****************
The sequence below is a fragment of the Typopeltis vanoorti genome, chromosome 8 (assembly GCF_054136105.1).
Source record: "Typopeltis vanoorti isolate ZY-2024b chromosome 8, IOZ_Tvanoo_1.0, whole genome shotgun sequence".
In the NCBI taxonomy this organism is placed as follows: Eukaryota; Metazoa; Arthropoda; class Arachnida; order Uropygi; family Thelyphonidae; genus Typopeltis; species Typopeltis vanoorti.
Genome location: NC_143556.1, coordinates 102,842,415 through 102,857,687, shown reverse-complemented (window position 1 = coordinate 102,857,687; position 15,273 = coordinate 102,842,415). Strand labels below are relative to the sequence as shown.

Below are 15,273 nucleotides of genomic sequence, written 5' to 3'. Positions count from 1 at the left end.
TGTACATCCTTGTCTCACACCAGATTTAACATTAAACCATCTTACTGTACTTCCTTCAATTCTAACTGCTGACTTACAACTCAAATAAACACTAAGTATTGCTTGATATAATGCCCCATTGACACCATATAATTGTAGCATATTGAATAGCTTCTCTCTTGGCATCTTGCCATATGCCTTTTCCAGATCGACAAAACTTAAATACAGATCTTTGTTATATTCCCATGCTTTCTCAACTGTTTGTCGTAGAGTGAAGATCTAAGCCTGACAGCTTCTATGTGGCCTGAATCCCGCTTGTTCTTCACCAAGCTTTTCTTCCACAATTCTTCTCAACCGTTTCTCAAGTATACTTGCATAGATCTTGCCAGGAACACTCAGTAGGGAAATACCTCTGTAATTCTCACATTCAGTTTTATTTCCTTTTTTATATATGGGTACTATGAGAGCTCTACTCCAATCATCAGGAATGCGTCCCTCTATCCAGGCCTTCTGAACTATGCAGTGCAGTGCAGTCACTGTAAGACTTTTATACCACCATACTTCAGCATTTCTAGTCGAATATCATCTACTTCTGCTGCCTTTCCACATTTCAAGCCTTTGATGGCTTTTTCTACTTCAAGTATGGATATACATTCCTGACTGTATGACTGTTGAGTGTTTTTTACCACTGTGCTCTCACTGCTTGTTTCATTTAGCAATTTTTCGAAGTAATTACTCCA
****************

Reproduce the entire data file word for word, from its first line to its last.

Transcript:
The sequence below is a fragment of the Typopeltis vanoorti genome, chromosome 8 (assembly GCF_054136105.1).
Source record: "Typopeltis vanoorti isolate ZY-2024b chromosome 8, IOZ_Tvanoo_1.0, whole genome shotgun sequence".
In the NCBI taxonomy this organism is placed as follows: Eukaryota; Metazoa; Arthropoda; class Arachnida; order Uropygi; family Thelyphonidae; genus Typopeltis; species Typopeltis vanoorti.
Genome location: NC_143556.1, coordinates 102,842,415 through 102,857,687, shown reverse-complemented (window position 1 = coordinate 102,857,687; position 15,273 = coordinate 102,842,415). Strand labels below are relative to the sequence as shown.

Below are 15,273 nucleotides of genomic sequence, written 5' to 3'. Positions count from 1 at the left end.
TGTACATCCTTGTCTCACACCAGATTTAACATTAAACCATCTTACTGTACTTCCTTCAATTCTAACTGCTGACTTACAACTCAAATAAACACTAAGTATTGCTTGATATAATGCCCCATTGACACCATATAATTGTAGCATATTGAATAGCTTCTCTCTTGGCATCTTGCCATATGCCTTTTCCAGATCGACAAAACTTAAATACAGATCTTTGTTATATTCCCATGCTTTCTCAACTGTTTGTCGTAGAGTGAAGATCTAAGCCTGACAGCTTCTATGTGGCCTGAATCCCGCTTGTTCTTCACCAAGCTTTTCTTCCACAATTCTTCTCAACCGTTTCTCAAGTATACTTGCATAGATCTTGCCAGGAACACTCAGTAGGGAAATACCTCTGTAATTCTCACATTCAGTTTTATTTCCTTTTTTATATATGGGTACTATGAGAGCTCTACTCCAATCATCAGGAATGCGTCCCTCTATCCAGGCCTTCTGAACTATGCAGTGCAGTGCAGTCACTGTAAGACTTTTATACCACCATACTTCAGCATTTCTAGTCGAATATCATCTACTTCTGCTGCCTTTCCACATTTCAAGCCTTTGATGGCTTTTTCTACTTCAAGTATGGATATACATTCCTGACTGTATGACTGTTGAGTGTTTTTTACCACTGTGCTCTCACTGCTTGTTTCATTTAGCAATTTTTCGAAGTAATTACTCCA